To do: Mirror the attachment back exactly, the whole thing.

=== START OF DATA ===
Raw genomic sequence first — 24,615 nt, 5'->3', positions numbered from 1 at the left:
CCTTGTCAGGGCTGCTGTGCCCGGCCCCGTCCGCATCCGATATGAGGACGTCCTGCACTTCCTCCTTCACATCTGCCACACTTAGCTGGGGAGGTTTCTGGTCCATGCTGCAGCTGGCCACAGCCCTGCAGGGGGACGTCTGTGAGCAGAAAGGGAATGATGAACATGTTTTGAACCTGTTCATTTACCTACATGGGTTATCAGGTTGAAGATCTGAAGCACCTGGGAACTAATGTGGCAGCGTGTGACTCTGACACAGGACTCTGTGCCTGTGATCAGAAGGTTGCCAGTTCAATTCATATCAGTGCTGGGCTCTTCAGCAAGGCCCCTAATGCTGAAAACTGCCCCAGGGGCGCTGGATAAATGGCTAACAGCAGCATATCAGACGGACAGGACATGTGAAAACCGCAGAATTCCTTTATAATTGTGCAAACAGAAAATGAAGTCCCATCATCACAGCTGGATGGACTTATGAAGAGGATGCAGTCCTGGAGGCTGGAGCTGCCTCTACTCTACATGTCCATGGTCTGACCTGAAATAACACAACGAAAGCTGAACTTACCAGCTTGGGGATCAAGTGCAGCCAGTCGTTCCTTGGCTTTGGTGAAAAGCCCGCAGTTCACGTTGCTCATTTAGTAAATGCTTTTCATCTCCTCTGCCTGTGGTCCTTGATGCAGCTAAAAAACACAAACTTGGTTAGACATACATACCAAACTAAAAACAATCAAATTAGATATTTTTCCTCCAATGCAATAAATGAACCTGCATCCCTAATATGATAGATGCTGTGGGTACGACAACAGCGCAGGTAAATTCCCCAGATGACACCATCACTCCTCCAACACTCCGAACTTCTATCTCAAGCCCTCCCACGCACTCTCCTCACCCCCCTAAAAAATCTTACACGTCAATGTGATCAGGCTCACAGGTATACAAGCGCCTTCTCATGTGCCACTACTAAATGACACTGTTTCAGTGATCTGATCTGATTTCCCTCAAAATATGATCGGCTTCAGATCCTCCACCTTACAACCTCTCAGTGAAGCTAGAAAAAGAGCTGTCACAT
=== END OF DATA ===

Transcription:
Raw genomic sequence first — 24,615 nt, 5'->3', positions numbered from 1 at the left:
CCTTGTCAGGGCTGCTGTGCCCGGCCCCGTCCGCATCCGATATGAGGACGTCCTGCACTTCCTCCTTCACATCTGCCACACTTAGCTGGGGAGGTTTCTGGTCCATGCTGCAGCTGGCCACAGCCCTGCAGGGGGACGTCTGTGAGCAGAAAGGGAATGATGAACATGTTTTGAACCTGTTCATTTACCTACATGGGTTATCAGGTTGAAGATCTGAAGCACCTGGGAACTAATGTGGCAGCGTGTGACTCTGACACAGGACTCTGTGCCTGTGATCAGAAGGTTGCCAGTTCAATTCATATCAGTGCTGGGCTCTTCAGCAAGGCCCCTAATGCTGAAAACTGCCCCAGGGGCGCTGGATAAATGGCTAACAGCAGCATATCAGACGGACAGGACATGTGAAAACCGCAGAATTCCTTTATAATTGTGCAAACAGAAAATGAAGTCCCATCATCACAGCTGGATGGACTTATGAAGAGGATGCAGTCCTGGAGGCTGGAGCTGCCTCTACTCTACATGTCCATGGTCTGACCTGAAATAACACAACGAAAGCTGAACTTACCAGCTTGGGGATCAAGTGCAGCCAGTCGTTCCTTGGCTTTGGTGAAAAGCCCGCAGTTCACGTTGCTCATTTAGTAAATGCTTTTCATCTCCTCTGCCTGTGGTCCTTGATGCAGCTAAAAAACACAAACTTGGTTAGACATACATACCAAACTAAAAACAATCAAATTAGATATTTTTCCTCCAATGCAATAAATGAACCTGCATCCCTAATATGATAGATGCTGTGGGTACGACAACAGCGCAGGTAAATTCCCCAGATGACACCATCACTCCTCCAACACTCCGAACTTCTATCTCAAGCCCTCCCACGCACTCTCCTCACCCCCCTAAAAAATCTTACACGTCAATGTGATCAGGCTCACAGGTATACAAGCGCCTTCTCATGTGCCACTACTAAATGACACTGTTTCAGTGATCTGATCTGATTTCCCTCAAAATATGATCGGCTTCAGATCCTCCACCTTACAACCTCTCAGTGAAGCTAGAAAAAGAGCTGTCACAT